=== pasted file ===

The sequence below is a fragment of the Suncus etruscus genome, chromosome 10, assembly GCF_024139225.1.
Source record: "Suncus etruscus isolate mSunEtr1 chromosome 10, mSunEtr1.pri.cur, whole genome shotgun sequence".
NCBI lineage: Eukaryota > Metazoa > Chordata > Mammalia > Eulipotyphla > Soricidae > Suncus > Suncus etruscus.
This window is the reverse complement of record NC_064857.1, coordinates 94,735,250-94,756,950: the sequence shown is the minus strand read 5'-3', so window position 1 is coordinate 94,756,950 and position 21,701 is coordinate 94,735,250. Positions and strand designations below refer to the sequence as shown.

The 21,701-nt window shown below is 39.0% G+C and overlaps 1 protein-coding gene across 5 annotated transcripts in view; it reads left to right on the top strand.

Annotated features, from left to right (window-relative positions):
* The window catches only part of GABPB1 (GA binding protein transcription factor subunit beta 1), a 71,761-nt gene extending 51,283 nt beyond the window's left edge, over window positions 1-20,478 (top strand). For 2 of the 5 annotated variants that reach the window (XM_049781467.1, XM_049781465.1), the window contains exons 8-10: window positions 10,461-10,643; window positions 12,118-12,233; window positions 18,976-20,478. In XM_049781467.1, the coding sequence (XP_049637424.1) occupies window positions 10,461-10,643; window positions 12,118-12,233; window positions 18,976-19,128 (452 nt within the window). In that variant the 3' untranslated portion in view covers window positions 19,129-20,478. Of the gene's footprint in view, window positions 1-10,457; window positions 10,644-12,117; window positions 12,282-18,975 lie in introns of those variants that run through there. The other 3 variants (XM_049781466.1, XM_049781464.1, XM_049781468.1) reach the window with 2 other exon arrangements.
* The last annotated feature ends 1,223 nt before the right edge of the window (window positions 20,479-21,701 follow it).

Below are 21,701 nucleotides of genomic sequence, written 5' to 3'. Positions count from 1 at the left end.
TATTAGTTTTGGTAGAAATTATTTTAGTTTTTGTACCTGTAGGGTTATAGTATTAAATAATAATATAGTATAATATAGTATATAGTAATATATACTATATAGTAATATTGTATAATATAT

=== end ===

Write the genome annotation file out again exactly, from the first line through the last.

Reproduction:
The sequence below is a fragment of the Suncus etruscus genome, chromosome 10, assembly GCF_024139225.1.
Source record: "Suncus etruscus isolate mSunEtr1 chromosome 10, mSunEtr1.pri.cur, whole genome shotgun sequence".
NCBI lineage: Eukaryota > Metazoa > Chordata > Mammalia > Eulipotyphla > Soricidae > Suncus > Suncus etruscus.
This window is the reverse complement of record NC_064857.1, coordinates 94,735,250-94,756,950: the sequence shown is the minus strand read 5'-3', so window position 1 is coordinate 94,756,950 and position 21,701 is coordinate 94,735,250. Positions and strand designations below refer to the sequence as shown.

The 21,701-nt window shown below is 39.0% G+C and overlaps 1 protein-coding gene across 5 annotated transcripts in view; it reads left to right on the top strand.

Annotated features, from left to right (window-relative positions):
* The window catches only part of GABPB1 (GA binding protein transcription factor subunit beta 1), a 71,761-nt gene extending 51,283 nt beyond the window's left edge, over window positions 1-20,478 (top strand). For 2 of the 5 annotated variants that reach the window (XM_049781467.1, XM_049781465.1), the window contains exons 8-10: window positions 10,461-10,643; window positions 12,118-12,233; window positions 18,976-20,478. In XM_049781467.1, the coding sequence (XP_049637424.1) occupies window positions 10,461-10,643; window positions 12,118-12,233; window positions 18,976-19,128 (452 nt within the window). In that variant the 3' untranslated portion in view covers window positions 19,129-20,478. Of the gene's footprint in view, window positions 1-10,457; window positions 10,644-12,117; window positions 12,282-18,975 lie in introns of those variants that run through there. The other 3 variants (XM_049781466.1, XM_049781464.1, XM_049781468.1) reach the window with 2 other exon arrangements.
* The last annotated feature ends 1,223 nt before the right edge of the window (window positions 20,479-21,701 follow it).

Below are 21,701 nucleotides of genomic sequence, written 5' to 3'. Positions count from 1 at the left end.
TATTAGTTTTGGTAGAAATTATTTTAGTTTTTGTACCTGTAGGGTTATAGTATTAAATAATAATATAGTATAATATAGTATATAGTAATATATACTATATAGTAATATTGTATAATATAT